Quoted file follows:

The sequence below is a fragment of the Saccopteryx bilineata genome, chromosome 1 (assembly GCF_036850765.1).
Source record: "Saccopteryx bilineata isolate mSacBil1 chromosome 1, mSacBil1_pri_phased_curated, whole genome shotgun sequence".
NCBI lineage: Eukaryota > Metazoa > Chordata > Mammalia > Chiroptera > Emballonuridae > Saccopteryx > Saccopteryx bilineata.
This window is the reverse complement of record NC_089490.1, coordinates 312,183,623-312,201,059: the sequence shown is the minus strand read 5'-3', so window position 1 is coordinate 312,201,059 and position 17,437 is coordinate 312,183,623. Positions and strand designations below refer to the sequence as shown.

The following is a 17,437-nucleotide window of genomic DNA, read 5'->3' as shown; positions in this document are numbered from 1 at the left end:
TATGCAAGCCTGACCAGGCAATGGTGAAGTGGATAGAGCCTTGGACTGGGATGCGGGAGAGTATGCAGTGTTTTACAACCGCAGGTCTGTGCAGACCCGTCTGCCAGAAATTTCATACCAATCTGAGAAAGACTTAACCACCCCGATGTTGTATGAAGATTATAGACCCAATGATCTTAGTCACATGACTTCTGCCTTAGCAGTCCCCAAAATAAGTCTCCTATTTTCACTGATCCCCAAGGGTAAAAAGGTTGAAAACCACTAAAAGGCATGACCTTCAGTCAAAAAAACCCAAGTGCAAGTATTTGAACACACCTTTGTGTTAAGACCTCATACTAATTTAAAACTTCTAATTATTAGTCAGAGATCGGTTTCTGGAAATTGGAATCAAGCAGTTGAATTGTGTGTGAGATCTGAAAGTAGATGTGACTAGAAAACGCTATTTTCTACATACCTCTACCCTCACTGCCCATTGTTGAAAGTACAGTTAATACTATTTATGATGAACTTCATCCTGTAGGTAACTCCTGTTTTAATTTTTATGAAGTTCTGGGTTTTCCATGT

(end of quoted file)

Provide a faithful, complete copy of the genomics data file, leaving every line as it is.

The sequence below is a fragment of the Saccopteryx bilineata genome, chromosome 1 (assembly GCF_036850765.1).
Source record: "Saccopteryx bilineata isolate mSacBil1 chromosome 1, mSacBil1_pri_phased_curated, whole genome shotgun sequence".
NCBI lineage: Eukaryota > Metazoa > Chordata > Mammalia > Chiroptera > Emballonuridae > Saccopteryx > Saccopteryx bilineata.
This window is the reverse complement of record NC_089490.1, coordinates 312,183,623-312,201,059: the sequence shown is the minus strand read 5'-3', so window position 1 is coordinate 312,201,059 and position 17,437 is coordinate 312,183,623. Positions and strand designations below refer to the sequence as shown.

The following is a 17,437-nucleotide window of genomic DNA, read 5'->3' as shown; positions in this document are numbered from 1 at the left end:
TATGCAAGCCTGACCAGGCAATGGTGAAGTGGATAGAGCCTTGGACTGGGATGCGGGAGAGTATGCAGTGTTTTACAACCGCAGGTCTGTGCAGACCCGTCTGCCAGAAATTTCATACCAATCTGAGAAAGACTTAACCACCCCGATGTTGTATGAAGATTATAGACCCAATGATCTTAGTCACATGACTTCTGCCTTAGCAGTCCCCAAAATAAGTCTCCTATTTTCACTGATCCCCAAGGGTAAAAAGGTTGAAAACCACTAAAAGGCATGACCTTCAGTCAAAAAAACCCAAGTGCAAGTATTTGAACACACCTTTGTGTTAAGACCTCATACTAATTTAAAACTTCTAATTATTAGTCAGAGATCGGTTTCTGGAAATTGGAATCAAGCAGTTGAATTGTGTGTGAGATCTGAAAGTAGATGTGACTAGAAAACGCTATTTTCTACATACCTCTACCCTCACTGCCCATTGTTGAAAGTACAGTTAATACTATTTATGATGAACTTCATCCTGTAGGTAACTCCTGTTTTAATTTTTATGAAGTTCTGGGTTTTCCATGT